Earlier this year, the Supreme Court of India clarified the standard necessary to prove violations of India’s Prevention of Corruption Act, 1988 (“PCA”), in a ruling that may limit enforcement of the PCA and that has potential ramifications for multinational companies operating in the country. The PCA is India’s major anti-corruption law, and is designed to combat corruption in government agencies and public sector businesses. Among other things, the PCA prohibits public servants from “taking gratification other than legal remuneration in respect of an official act” and obtaining “any valuable thing or pecuniary advantage” by unlawful means. On January 6, 2016, the Court issued its ruling in the case of Krishan Chander vs. State of Delhi, holding that “the proof of demand of illegal gratification . . . is the gravamen of the offense” under Sections 7 and 13(1)(d) of the PCA, holding that proof that a public servant had accepted a payment, without also proving that the public official had affirmatively demanded a bribe, is insufficient to sustain a conviction under the PCA.1

The decision stems from a case against a police constable, Krishan Chander, who was alleged to have demanded a bribe of 5,000 rupees (or approximately $75 USD) from complainant Jai Bhagwan in order to release Bhagwan’s brother from jail. Bhagwan allegedly paid an initial installment of 4,000 rupees, after which his brother was released on bail, and purportedly agreed to provide Chander the 1,000 rupee balance the following day. Instead, Bhagwan approached the Delhi Police’s Anti-Corruption Branch and filed a written complaint against Chander. The Anti-Corruption Branch gave Bhagwan marked bills to provide to Chander in a sting operation. The next day, Bhagwan was observed handing cash to Chander, who was subsequently arrested and charged with violating the PCA. Interestingly, at trial Bhagwan retracted his allegation against Chander, was declared a hostile witness, and subsequently testified that it was a different police officer who had demanded the bribe. Chander was convicted, however, based on Bhagwan’s initial written complaint and the fact that he had been found with the marked bills in his possession.

On appeal, the Indian Supreme Court reversed the trial court’s ruling, holding that although Bhagwan had been cross-examined regarding his initial written complaint, those statements had not been independently introduced into evidence and could not form the basis of a conviction. Furthermore, the other police officers who testified that they had observed Chander accepting the purported bribe had not heard Chander make any statement requesting the payment or acknowledging the payment as improper. While the PCA does not specifically enumerate requirements of both demand and acceptance, the Supreme Court nonetheless held that Chander’s conviction had to be set aside because “the prosecution has failed to prove the factum of demand of bribe money by the appellant . . . which is the sine qua non for convicting him.”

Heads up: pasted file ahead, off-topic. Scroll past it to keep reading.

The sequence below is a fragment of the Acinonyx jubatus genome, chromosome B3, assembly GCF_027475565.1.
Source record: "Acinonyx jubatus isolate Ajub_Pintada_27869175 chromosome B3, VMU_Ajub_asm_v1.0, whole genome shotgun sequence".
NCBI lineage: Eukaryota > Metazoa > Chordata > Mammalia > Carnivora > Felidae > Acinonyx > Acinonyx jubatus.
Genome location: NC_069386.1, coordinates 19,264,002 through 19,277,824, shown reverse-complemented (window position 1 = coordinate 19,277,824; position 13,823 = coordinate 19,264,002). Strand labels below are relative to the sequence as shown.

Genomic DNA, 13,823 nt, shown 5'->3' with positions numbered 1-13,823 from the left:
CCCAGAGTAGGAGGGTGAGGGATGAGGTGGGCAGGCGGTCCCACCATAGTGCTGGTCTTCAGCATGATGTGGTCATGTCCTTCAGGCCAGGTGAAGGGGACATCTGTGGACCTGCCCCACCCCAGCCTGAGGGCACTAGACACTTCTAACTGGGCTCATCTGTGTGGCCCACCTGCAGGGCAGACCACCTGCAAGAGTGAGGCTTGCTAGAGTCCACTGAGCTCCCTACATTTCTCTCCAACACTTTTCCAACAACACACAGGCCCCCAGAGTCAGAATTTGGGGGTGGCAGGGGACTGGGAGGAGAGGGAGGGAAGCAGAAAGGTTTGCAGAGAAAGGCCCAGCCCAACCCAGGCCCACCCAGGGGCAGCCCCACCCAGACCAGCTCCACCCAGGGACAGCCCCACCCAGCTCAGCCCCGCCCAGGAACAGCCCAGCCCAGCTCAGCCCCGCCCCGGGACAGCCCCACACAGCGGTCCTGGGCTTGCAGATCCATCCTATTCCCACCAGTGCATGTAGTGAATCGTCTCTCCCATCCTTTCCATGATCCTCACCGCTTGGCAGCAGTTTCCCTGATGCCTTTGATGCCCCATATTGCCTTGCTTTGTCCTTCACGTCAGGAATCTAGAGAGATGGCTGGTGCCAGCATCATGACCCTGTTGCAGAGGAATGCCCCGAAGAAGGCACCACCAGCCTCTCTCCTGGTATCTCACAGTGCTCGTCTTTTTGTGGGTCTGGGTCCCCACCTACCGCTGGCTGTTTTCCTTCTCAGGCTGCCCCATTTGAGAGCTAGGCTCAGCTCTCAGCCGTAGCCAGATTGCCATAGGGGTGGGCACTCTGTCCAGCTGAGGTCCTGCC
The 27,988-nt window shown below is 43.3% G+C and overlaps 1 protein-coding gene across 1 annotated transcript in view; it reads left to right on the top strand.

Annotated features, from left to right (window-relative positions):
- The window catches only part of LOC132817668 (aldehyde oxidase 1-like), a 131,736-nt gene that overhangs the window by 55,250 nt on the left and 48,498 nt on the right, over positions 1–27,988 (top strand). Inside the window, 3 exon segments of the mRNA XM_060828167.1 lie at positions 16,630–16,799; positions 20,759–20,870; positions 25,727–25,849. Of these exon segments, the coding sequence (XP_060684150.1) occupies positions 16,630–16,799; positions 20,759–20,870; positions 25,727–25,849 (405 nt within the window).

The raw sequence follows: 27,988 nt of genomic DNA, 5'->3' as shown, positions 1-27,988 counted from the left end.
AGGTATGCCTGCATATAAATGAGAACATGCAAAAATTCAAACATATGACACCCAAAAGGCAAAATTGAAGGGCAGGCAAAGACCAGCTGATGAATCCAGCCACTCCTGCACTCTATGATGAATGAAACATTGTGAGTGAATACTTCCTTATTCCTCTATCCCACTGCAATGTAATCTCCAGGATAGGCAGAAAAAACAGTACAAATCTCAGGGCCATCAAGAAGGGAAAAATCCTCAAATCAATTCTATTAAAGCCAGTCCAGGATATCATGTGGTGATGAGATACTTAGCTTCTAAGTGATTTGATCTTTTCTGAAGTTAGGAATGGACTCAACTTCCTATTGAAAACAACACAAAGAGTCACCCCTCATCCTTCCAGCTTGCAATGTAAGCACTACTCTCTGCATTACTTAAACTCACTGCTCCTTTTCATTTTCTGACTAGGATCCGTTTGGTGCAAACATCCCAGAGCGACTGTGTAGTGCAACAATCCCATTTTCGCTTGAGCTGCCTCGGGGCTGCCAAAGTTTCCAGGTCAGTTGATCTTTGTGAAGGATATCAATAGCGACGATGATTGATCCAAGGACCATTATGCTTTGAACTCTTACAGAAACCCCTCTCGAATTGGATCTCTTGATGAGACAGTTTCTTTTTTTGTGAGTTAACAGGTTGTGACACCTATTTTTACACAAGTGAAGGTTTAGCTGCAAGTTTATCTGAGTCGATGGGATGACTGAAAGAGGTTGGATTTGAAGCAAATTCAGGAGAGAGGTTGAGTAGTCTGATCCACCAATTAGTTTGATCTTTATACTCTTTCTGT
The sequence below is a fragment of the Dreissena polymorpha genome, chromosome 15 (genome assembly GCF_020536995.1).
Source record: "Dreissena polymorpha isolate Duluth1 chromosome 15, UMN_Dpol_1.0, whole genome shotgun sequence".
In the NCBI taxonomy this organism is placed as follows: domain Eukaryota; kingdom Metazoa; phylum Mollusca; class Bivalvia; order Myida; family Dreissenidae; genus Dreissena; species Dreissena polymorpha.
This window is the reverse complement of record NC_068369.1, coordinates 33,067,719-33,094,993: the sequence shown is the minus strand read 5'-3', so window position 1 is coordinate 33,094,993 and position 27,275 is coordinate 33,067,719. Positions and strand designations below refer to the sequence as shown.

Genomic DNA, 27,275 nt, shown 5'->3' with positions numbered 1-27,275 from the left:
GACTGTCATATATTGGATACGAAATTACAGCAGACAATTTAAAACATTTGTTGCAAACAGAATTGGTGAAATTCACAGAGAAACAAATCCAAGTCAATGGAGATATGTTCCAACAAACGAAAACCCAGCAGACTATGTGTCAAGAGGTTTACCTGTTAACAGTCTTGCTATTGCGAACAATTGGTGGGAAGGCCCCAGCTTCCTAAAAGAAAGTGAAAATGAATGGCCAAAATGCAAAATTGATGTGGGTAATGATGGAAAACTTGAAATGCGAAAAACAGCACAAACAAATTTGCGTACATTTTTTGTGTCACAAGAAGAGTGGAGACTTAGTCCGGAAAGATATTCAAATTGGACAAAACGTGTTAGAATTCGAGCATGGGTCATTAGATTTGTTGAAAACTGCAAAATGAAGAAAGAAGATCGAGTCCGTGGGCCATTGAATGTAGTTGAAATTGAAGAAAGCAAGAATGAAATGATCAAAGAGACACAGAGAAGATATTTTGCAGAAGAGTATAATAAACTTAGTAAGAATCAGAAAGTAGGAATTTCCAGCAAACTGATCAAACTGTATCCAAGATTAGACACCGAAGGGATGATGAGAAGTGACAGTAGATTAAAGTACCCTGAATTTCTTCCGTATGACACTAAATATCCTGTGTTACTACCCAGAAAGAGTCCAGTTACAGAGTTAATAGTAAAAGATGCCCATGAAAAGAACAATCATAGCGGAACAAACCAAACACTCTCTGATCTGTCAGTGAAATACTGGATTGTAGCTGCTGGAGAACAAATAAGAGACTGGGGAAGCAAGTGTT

The ruling has several implications for companies doing business in India. First, the Court’s decision means that a discovered payment from a private citizen to a public servant, even when the payment is believed or reasonably inferred to be improper, may be insufficient to establish a violation of the PCA. The stricter evidentiary standard under the PCA, as clarified by the Chander decision, may make it harder to win future bribery convictions—and therefore potentially embolden corrupt officials, who believe PCA enforcement is unlikely, to request improper payments.

Second, the Indian Supreme Court’s relatively strict construction of the PCA lies in distinct contrast to the broad interpretations that other courts have given to international anti-corruption laws such as the U.S. Foreign Corrupt Practices Act (“FCPA”) and the UK Bribery Act (“UKBA”).2 It is important that multinational companies subject to the FCPA and UKBA continue to implement robust compliance programs and educate employees in their Indian operations on the scope of those laws, to ensure that they are protected against all possible unlawful activities.